Manufacture Royale has always been an interesting, if somewhat unconventional brand. Elaborate case designs, complex movements, unusual aesthetics, you could always be sure of discovering something new and surprising. The unfortunate reality though is that unconventional is not always sustainable, let alone profitable. As consumers we desire creativity but we also crave consistency, even if we are loathe to admit it. To some degree we like to know what to expect next and we like to rely on the fact that if we buy something, there will still be a company around in a year’s time to service it.
For small companies like Manufacture Royale this is arguably one of the greatest challenges; convincing consumers to eschew traditional mainstays and to instead take a chance on them. It’s critical therefore to do everything possible to increase the chances of this happening, which sometimes even includes selling the company to new owners.
For Manufacture Royale this was arguably the best option, as it freed up the company’s original founder to focus on what he does best; developing and manufacturing complex movements. At the same time, it paved the way for two extremely talented industry veterans to bring their unique set of skills to the company in the form of new owners and brothers David and Marc Gouten.
That was six months ago, and as you can imagine there has been a flurry of activity at the company ever since. After many sleepless nights, heated discussions and of course hours of good old fashion hard work, the brothers did the impossible and unveiled the brand’s first new timepiece at Baselworld 2014.
Manufacture Royale 1770 Collection
Now many of you probably think of Manufacture Royale as a fairly new company, and to be fair it is, at least in the conventional sense. In its current form (including the recent change in ownership) it has been around since 2010, but actually the brand traces its heritage all the way back to the year 1770 when the philosopher and entrepreneur Voltaire first established the original Manufacture Royale whose workshops were close to Geneva.
It is this rich history that has served as the inspiration for the brand’s newest collection, aptly named ‘1770’. A wonderfully refined timepiece, the 1770 still embodies many of the creative flourishes of other models in the Manufacture Royale line-up but offers them in a much more subdued format.
Conceived by well-known watch designer Eric Giroud and presented in a 43mm case in your choice of either stainless steel or rose gold, the 1770 sits comfortably on the wrist. The case is just big enough that you feel like you are wearing something substantial but at the same time the watch can easily be banished away under a jacket cuff if and when needed.
However it is the subtle details in the case design that really impress me. For a start two beautifully proportioned bumpers, secured by functional, visible screws, hug the outside of the case gently curving in at each end to form the lugs.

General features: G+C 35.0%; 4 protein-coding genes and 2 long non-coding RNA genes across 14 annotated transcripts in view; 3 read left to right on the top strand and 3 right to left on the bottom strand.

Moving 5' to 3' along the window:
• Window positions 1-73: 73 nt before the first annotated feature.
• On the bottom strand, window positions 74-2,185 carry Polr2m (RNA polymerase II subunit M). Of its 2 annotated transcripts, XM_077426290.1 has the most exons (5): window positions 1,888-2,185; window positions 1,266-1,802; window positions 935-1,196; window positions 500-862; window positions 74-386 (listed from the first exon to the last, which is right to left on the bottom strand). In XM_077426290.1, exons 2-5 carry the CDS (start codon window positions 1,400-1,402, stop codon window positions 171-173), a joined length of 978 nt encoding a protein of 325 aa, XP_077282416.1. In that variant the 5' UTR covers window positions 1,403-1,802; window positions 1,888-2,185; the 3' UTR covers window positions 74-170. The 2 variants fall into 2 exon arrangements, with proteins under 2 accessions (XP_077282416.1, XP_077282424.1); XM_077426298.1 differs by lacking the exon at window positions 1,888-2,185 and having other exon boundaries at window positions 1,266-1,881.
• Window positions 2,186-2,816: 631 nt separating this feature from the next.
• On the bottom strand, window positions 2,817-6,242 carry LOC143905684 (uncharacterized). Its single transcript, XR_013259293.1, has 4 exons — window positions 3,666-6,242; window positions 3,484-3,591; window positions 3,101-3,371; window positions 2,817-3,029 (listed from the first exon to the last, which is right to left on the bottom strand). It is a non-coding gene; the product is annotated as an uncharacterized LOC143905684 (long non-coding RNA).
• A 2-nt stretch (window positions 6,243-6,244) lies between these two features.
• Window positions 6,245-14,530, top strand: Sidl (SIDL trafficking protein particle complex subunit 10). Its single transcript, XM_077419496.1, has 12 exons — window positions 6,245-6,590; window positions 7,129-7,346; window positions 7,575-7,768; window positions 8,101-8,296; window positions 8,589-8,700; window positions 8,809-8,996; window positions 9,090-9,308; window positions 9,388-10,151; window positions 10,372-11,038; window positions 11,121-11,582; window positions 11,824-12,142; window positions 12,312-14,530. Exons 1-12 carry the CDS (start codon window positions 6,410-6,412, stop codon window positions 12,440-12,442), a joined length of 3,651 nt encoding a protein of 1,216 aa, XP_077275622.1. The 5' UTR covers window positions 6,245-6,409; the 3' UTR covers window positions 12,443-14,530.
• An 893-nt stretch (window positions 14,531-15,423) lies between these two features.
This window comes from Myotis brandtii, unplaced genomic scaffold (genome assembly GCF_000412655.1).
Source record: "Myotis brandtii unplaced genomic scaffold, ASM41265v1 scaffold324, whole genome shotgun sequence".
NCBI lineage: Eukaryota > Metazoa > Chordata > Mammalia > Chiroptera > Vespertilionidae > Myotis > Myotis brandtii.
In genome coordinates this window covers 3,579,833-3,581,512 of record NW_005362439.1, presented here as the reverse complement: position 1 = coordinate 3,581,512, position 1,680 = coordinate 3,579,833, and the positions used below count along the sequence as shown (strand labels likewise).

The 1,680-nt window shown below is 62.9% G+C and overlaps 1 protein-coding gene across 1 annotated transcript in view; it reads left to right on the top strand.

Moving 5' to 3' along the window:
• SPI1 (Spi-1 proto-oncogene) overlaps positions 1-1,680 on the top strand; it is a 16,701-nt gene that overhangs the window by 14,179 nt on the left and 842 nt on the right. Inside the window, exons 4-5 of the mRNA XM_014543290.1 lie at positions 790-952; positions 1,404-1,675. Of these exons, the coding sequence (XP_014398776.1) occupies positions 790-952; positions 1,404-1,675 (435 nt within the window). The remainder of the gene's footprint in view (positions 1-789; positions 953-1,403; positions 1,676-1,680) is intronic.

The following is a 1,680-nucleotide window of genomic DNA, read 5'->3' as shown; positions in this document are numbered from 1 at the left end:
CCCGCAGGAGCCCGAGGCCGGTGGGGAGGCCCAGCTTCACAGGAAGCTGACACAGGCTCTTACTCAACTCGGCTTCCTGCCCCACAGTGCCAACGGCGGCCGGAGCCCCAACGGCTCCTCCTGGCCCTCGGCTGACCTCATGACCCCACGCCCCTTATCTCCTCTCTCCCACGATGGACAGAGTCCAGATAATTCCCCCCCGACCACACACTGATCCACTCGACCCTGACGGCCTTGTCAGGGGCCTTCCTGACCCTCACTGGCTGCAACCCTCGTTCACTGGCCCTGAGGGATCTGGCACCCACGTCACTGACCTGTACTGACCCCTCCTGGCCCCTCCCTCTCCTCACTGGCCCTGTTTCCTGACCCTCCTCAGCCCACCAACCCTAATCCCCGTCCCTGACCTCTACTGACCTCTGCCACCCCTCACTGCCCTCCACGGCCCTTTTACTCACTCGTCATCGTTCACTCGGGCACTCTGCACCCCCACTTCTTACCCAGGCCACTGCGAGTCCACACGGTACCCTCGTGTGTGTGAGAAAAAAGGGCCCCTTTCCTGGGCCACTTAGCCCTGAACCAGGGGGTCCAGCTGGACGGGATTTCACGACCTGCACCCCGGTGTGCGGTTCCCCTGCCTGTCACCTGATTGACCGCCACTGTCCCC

They are only visible when looking at the watch from the back however due to the convex design of the polished bezel. The idea is that Manufacture Royale cases are constructed in accordance with a pre-defined principle: the movement is housed inside a case, which in turn is contained in a sometimes mobile structure.
Although in this instance the aforementioned structure is not mobile, the visual cues provided by the design suggest otherwise, thus creating a case that is both conventional but still sufficiently different to stand out.
The steel version of the 1770 watch comes with either an anthracite or openworked, slate-coloured dial while the rose gold case is matched with an opaline silvered dial. Personally I prefer the aesthetic of the open-worked version as it has a slightly more modern feel to it.
All three dial variations of course however have a large cut-out at seven o’clock to provide uninterrupted views of the main attraction; the flying tourbillon. An essential component since it determines the watch’s precision, the escapement embraces the ultimate innovation with a pallet fork and escape wheel in silicon. Thanks to its resistance to variations in temperature and to magnetic fields, among other qualities, silicon makes an important contribution to the movement’s performance.
As you can see in the photos it is possible to view the construction of the escapement in intimate detail. Minutes pass by as you sit mesmerized by the whirring cogs and spinning wheels, truly it is a thing of beauty to watch this flying tourbillon in action.
This is just one element of the beautifully constructed, manually wound MR03 movement however, in total there are 208 parts to admire and appreciate, including a screwed balance and a flat balance spring. Perhaps most impressive of all though – well, second only to the flying tourbillon – is the incredible power reserve the movement of the 1770 offers; 108 hours or four and a half days in total, as shown by the power reserve indicator on the dial.
As you can see through the sapphire exhibition caseback the back of the movement has been embellished with Côtes de Genève, whilst the fine-sandblasted bridges and mainplate, which are also hand-chamfered and black-polished with satin or perlage finish, catch the light beautifully.
All versions are presented on an alligator leather strap with alligator lining and a pin buckle fastening. Pricing is set at US$48,000 for the steel versions and US$70,000 for the rose gold.